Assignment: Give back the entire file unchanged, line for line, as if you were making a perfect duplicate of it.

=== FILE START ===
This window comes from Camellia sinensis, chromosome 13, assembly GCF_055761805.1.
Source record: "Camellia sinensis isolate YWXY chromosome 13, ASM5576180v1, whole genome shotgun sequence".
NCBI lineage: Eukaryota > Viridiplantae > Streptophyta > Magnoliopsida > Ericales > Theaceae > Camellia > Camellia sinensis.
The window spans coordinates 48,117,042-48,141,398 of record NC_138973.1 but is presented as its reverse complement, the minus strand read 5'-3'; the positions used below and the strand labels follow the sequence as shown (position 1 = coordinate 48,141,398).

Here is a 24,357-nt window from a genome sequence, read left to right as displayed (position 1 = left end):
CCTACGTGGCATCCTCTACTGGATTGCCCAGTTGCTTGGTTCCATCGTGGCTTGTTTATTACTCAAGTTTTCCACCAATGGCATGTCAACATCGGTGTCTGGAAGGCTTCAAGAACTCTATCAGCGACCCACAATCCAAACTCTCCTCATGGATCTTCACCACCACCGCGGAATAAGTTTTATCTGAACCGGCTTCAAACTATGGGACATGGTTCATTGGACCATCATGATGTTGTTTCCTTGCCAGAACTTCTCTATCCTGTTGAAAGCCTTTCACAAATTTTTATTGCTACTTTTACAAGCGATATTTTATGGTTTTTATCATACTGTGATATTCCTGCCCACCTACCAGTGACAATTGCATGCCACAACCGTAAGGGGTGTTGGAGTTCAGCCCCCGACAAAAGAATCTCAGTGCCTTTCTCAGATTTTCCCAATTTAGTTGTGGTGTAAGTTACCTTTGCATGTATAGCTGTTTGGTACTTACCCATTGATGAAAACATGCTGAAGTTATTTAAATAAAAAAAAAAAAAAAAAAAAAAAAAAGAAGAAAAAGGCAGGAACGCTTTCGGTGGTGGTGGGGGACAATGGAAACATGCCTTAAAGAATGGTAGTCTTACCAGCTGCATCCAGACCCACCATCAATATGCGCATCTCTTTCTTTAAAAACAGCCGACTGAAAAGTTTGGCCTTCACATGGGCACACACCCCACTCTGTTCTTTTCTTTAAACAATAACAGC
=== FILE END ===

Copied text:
This window comes from Camellia sinensis, chromosome 13, assembly GCF_055761805.1.
Source record: "Camellia sinensis isolate YWXY chromosome 13, ASM5576180v1, whole genome shotgun sequence".
NCBI lineage: Eukaryota > Viridiplantae > Streptophyta > Magnoliopsida > Ericales > Theaceae > Camellia > Camellia sinensis.
The window spans coordinates 48,117,042-48,141,398 of record NC_138973.1 but is presented as its reverse complement, the minus strand read 5'-3'; the positions used below and the strand labels follow the sequence as shown (position 1 = coordinate 48,141,398).

Here is a 24,357-nt window from a genome sequence, read left to right as displayed (position 1 = left end):
CCTACGTGGCATCCTCTACTGGATTGCCCAGTTGCTTGGTTCCATCGTGGCTTGTTTATTACTCAAGTTTTCCACCAATGGCATGTCAACATCGGTGTCTGGAAGGCTTCAAGAACTCTATCAGCGACCCACAATCCAAACTCTCCTCATGGATCTTCACCACCACCGCGGAATAAGTTTTATCTGAACCGGCTTCAAACTATGGGACATGGTTCATTGGACCATCATGATGTTGTTTCCTTGCCAGAACTTCTCTATCCTGTTGAAAGCCTTTCACAAATTTTTATTGCTACTTTTACAAGCGATATTTTATGGTTTTTATCATACTGTGATATTCCTGCCCACCTACCAGTGACAATTGCATGCCACAACCGTAAGGGGTGTTGGAGTTCAGCCCCCGACAAAAGAATCTCAGTGCCTTTCTCAGATTTTCCCAATTTAGTTGTGGTGTAAGTTACCTTTGCATGTATAGCTGTTTGGTACTTACCCATTGATGAAAACATGCTGAAGTTATTTAAATAAAAAAAAAAAAAAAAAAAAAAAAAAGAAGAAAAAGGCAGGAACGCTTTCGGTGGTGGTGGGGGACAATGGAAACATGCCTTAAAGAATGGTAGTCTTACCAGCTGCATCCAGACCCACCATCAATATGCGCATCTCTTTCTTTAAAAACAGCCGACTGAAAAGTTTGGCCTTCACATGGGCACACACCCCACTCTGTTCTTTTCTTTAAACAATAACAGC